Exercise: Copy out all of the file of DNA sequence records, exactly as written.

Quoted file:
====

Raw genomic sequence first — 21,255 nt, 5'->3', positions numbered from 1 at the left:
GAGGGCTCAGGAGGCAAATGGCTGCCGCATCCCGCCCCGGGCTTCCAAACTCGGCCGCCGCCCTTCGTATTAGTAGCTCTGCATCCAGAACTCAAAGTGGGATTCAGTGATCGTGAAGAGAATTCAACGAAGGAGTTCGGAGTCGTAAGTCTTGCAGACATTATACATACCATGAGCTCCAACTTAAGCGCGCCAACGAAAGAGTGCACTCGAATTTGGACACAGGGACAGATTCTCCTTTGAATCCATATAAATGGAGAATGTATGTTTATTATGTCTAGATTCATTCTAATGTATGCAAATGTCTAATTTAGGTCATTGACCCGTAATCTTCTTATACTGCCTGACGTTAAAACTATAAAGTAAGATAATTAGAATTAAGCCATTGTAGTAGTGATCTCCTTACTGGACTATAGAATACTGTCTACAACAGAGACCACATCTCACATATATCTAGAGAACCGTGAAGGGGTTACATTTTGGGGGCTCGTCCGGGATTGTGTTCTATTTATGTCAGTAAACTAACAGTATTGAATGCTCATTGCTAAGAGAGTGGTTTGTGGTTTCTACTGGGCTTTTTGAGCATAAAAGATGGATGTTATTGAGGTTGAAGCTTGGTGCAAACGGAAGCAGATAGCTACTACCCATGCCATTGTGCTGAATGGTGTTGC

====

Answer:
Raw genomic sequence first — 21,255 nt, 5'->3', positions numbered from 1 at the left:
GAGGGCTCAGGAGGCAAATGGCTGCCGCATCCCGCCCCGGGCTTCCAAACTCGGCCGCCGCCCTTCGTATTAGTAGCTCTGCATCCAGAACTCAAAGTGGGATTCAGTGATCGTGAAGAGAATTCAACGAAGGAGTTCGGAGTCGTAAGTCTTGCAGACATTATACATACCATGAGCTCCAACTTAAGCGCGCCAACGAAAGAGTGCACTCGAATTTGGACACAGGGACAGATTCTCCTTTGAATCCATATAAATGGAGAATGTATGTTTATTATGTCTAGATTCATTCTAATGTATGCAAATGTCTAATTTAGGTCATTGACCCGTAATCTTCTTATACTGCCTGACGTTAAAACTATAAAGTAAGATAATTAGAATTAAGCCATTGTAGTAGTGATCTCCTTACTGGACTATAGAATACTGTCTACAACAGAGACCACATCTCACATATATCTAGAGAACCGTGAAGGGGTTACATTTTGGGGGCTCGTCCGGGATTGTGTTCTATTTATGTCAGTAAACTAACAGTATTGAATGCTCATTGCTAAGAGAGTGGTTTGTGGTTTCTACTGGGCTTTTTGAGCATAAAAGATGGATGTTATTGAGGTTGAAGCTTGGTGCAAACGGAAGCAGATAGCTACTACCCATGCCATTGTGCTGAATGGTGTTGC